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So i've had 2 Portable 4TB HDDs (S: and T:) that i've been downloading all my games onto as a sort of backup, the idea is not fill them up so i have space for updates and new DLC, about ~500GB each. now these drives are nearing that level and while i can download 100% of my collection before then, if i get any new, more recently released games i might need a third hardrive.

now currently i know that if i remove one of my drives Steam will just indicate that the games are not installed so i was thinking of creating Categories/Collections for which drives they are installed, that way if i get more games and get a third drive (U:) and not have T: plugged in, i wont mistake a game that it already download and installed with one that isn't, but with a large collection of games i can't remember which is installed onto which.

i can script something outside of steam to look in the manifest files and see if they are installed on S: or T: but the tedious part is then putting them into the category/collection. then i remembered the console, i can auto-generate a console script i need to know what to generate and i've had no luck finding a definitive list of console commands ([i did find this but from 2016 and might not have the possible commands for Collections)

So is there a way to add a game to a Category/Collection via the console?

  • This sounds like a problem that is better solved with python, or some other programming language. The file sharedconfig.vdf (Steam\userdata[your user id]\7\remote\sharedconfig.vdf) has the tags of your games stored under the app-id.of the game. Crosschecking them with the game in question will be quite difficult. – Martin Solhaug Standal May 15 at 21:53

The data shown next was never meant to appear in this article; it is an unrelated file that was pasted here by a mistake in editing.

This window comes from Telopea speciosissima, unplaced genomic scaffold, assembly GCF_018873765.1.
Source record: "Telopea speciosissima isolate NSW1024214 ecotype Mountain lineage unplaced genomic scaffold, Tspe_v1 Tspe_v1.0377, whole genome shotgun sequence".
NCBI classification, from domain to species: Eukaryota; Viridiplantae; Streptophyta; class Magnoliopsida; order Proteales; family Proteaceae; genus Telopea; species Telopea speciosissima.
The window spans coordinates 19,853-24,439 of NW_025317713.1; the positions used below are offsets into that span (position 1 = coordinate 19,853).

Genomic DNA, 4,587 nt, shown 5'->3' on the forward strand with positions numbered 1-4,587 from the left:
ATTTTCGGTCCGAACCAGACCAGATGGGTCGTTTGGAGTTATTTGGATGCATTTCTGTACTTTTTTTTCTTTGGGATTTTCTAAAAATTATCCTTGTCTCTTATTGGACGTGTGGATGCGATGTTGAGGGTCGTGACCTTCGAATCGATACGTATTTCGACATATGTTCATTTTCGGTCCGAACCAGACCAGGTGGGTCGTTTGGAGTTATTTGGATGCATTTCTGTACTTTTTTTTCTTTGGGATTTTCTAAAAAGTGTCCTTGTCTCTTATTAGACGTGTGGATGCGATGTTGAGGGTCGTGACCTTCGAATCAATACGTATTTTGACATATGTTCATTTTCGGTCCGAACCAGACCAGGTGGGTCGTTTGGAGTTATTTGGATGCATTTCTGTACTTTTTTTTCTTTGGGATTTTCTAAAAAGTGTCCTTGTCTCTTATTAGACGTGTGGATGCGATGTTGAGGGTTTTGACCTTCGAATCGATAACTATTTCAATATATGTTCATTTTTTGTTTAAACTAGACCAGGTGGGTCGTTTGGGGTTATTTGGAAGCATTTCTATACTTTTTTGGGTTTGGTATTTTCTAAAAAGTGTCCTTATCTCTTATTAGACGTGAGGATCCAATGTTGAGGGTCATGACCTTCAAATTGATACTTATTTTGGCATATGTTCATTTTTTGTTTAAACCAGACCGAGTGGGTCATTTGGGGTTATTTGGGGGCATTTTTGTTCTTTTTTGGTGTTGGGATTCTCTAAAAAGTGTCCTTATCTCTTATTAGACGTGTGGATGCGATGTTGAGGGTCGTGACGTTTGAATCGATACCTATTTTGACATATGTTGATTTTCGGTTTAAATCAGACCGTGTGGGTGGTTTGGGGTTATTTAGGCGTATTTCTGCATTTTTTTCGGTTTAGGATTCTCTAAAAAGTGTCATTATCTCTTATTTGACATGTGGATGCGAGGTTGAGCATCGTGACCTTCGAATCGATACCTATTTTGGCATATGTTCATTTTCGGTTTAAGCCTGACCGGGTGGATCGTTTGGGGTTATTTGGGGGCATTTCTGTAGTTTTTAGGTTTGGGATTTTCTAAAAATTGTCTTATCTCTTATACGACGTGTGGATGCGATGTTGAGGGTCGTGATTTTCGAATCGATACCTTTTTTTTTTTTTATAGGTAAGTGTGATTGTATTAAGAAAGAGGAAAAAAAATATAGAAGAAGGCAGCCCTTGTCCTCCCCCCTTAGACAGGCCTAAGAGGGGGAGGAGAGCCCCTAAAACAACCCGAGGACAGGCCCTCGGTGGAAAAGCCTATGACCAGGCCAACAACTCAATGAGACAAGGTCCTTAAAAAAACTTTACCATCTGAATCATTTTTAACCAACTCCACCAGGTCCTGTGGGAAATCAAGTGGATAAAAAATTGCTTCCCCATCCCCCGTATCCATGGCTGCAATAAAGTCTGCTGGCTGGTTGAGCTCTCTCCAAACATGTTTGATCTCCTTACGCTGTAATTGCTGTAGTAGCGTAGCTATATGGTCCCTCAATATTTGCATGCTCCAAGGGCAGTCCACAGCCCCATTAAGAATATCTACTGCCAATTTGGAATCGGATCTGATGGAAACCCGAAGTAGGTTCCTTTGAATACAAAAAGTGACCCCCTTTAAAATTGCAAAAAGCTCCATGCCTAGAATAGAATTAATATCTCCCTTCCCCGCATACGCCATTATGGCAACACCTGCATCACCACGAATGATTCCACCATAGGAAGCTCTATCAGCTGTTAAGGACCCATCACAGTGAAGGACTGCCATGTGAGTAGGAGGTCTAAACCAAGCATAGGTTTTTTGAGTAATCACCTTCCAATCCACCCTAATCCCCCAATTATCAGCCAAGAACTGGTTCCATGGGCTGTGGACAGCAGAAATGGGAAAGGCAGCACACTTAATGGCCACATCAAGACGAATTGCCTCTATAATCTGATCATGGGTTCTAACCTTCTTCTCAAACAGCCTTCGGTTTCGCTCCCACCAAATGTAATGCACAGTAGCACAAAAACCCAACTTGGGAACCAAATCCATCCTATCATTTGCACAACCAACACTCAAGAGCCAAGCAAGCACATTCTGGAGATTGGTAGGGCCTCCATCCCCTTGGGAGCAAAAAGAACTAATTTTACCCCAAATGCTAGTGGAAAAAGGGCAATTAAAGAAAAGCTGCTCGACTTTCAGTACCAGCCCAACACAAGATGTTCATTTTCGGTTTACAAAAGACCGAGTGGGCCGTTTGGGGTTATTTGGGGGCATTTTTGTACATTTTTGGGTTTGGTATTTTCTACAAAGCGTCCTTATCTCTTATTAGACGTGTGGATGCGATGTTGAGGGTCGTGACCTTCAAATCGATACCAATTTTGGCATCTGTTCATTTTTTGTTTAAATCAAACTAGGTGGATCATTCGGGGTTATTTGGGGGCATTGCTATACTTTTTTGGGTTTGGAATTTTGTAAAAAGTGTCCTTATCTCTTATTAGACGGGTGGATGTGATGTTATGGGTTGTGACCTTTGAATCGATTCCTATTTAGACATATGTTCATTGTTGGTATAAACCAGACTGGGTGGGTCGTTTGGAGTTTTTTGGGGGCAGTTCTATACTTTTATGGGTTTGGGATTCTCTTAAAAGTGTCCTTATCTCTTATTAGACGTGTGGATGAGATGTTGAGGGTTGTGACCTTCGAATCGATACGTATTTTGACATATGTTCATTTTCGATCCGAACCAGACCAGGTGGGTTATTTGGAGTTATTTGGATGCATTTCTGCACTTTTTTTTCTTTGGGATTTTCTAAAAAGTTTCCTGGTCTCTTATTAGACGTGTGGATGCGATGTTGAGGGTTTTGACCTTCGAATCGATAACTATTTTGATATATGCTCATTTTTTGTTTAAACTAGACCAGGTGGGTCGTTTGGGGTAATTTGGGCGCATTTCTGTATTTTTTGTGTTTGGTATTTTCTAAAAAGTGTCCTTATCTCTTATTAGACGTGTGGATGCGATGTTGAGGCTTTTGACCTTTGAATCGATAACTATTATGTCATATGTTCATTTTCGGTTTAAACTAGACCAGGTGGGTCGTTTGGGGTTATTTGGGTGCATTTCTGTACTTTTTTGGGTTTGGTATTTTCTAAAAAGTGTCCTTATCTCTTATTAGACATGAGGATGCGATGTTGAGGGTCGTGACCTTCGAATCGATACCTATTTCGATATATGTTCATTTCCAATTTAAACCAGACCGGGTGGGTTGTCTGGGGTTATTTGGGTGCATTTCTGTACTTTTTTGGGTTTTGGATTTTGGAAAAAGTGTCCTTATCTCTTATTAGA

• @MartinSolhaugStandal actually i didn't know about that vdf file. if the ids in that match to the ids for the appmanifest_###.acf filenames and making changes to that vdf file will be applied when Steam boots up, then i wont have to worry about generating lines of code to execute in the Steam Console – Memor-X May 16 at 2:06
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No, the Steam client console (and SteamCMD it's based on/built from) don't have that functionality.

Steam/steamapps/libraryfolders.vdf (inside the Steam installation folder) will have the Steam Library Folders listed and makes it possible to easily find your non-default steamapps folders programmatically no matter where they are without using hard-coded paths (so, a more friendly script is possible).

The appmanifest files, that you already know about, will be in the steamapps folder of the directories listed in libraryfolders.vdf. 0 is considered the default folder in Steam/steamapps and so extra folders in libraryfolders.vdf will start at "1".

.VDF files can be text-based, like sharedconfig and most other config files, or binary. The binary format isn't worth trying to explain without using code, but the text format is like a crappy version of JSON where everything is just in "object" notation, no [lists] and 2x tabs (\t\t) separate key and value:

"object_key"
{
  "property"\t\t"value"
  "a"\t\t"0"
  "B"\t\t"true"
  "8675309"\t\t"numbersCanBeKeysToo"
}

From there, I'm guessing you know what to do. While you're doing all this it wouldn't be a bad idea to create a backup system for your sharedconfig.vdf file as it can be destroyed seemingly "randomly".

If you need some code inspiration the original Depressurizer (in C#) is no longer maintained, but has the basis of everything needed, and there's similar code in Java, JS, Python, and etc other languages on GitHub.

I was working on (badly) documenting all the possible Steam client options and their values at Steam-Data, and a library based on using that and data scraped from the web to modify the Steam client settings. My PC died though and the project has not been maintained though I tried to get Steam to install on a CI to continue the work. The settings library is at node-steam-config with another attempt at SteamConfig if you're interested in that code at all, but note that it's likely very broken as it's been almost 2 years.

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